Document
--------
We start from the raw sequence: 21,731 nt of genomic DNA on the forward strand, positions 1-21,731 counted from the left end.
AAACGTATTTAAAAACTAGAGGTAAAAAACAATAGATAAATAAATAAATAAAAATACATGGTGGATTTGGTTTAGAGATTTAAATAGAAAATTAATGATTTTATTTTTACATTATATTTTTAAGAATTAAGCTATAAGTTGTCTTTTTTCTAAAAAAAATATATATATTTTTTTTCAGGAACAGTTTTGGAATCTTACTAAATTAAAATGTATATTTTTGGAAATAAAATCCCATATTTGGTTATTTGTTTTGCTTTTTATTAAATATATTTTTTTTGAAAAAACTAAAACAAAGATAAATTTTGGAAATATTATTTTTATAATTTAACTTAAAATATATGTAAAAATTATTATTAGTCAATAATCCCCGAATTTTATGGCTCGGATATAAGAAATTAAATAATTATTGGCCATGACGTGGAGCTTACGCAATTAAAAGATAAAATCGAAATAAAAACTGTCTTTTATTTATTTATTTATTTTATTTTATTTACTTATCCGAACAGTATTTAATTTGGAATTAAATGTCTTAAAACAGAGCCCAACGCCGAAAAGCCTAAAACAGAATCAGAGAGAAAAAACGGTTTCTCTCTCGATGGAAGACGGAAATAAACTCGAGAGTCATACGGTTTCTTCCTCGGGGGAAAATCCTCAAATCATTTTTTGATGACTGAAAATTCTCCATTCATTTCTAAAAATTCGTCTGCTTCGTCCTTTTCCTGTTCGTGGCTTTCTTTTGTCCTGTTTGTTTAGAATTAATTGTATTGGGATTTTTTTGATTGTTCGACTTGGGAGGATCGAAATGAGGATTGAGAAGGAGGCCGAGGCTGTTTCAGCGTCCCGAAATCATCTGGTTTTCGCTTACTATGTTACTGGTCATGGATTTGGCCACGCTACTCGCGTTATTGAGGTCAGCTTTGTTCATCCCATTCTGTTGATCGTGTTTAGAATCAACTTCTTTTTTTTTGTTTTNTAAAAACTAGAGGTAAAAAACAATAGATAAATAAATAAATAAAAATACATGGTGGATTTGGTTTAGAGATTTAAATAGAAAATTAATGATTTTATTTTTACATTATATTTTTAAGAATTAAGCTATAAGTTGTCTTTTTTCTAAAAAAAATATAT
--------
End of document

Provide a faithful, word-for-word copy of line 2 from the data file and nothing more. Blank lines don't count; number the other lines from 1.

AAACGTATTTAAAAACTAGAGGTAAAAAACAATAGATAAATAAATAAATAAAAATACATGGTGGATTTGGTTTAGAGATTTAAATAGAAAATTAATGATTTTATTTTTACATTATATTTTTAAGAATTAAGCTATAAGTTGTCTTTTTTCTAAAAAAAATATATATATTTTTTTTCAGGAACAGTTTTGGAATCTTACTAAATTAAAATGTATATTTTTGGAAATAAAATCCCATATTTGGTTATTTGTTTTGCTTTTTATTAAATATATTTTTTTTGAAAAAACTAAAACAAAGATAAATTTTGGAAATATTATTTTTATAATTTAACTTAAAATATATGTAAAAATTATTATTAGTCAATAATCCCCGAATTTTATGGCTCGGATATAAGAAATTAAATAATTATTGGCCATGACGTGGAGCTTACGCAATTAAAAGATAAAATCGAAATAAAAACTGTCTTTTATTTATTTATTTATTTTATTTTATTTACTTATCCGAACAGTATTTAATTTGGAATTAAATGTCTTAAAACAGAGCCCAACGCCGAAAAGCCTAAAACAGAATCAGAGAGAAAAAACGGTTTCTCTCTCGATGGAAGACGGAAATAAACTCGAGAGTCATACGGTTTCTTCCTCGGGGGAAAATCCTCAAATCATTTTTTGATGACTGAAAATTCTCCATTCATTTCTAAAAATTCGTCTGCTTCGTCCTTTTCCTGTTCGTGGCTTTCTTTTGTCCTGTTTGTTTAGAATTAATTGTATTGGGATTTTTTTGATTGTTCGACTTGGGAGGATCGAAATGAGGATTGAGAAGGAGGCCGAGGCTGTTTCAGCGTCCCGAAATCATCTGGTTTTCGCTTACTATGTTACTGGTCATGGATTTGGCCACGCTACTCGCGTTATTGAGGTCAGCTTTGTTCATCCCATTCTGTTGATCGTGTTTAGAATCAACTTCTTTTTTTTTGTTTTNTAAAAACTAGAGGTAAAAAACAATAGATAAATAAATAAATAAAAATACATGGTGGATTTGGTTTAGAGATTTAAATAGAAAATTAATGATTTTATTTTTACATTATATTTTTAAGAATTAAGCTATAAGTTGTCTTTTTTCTAAAAAAAATATAT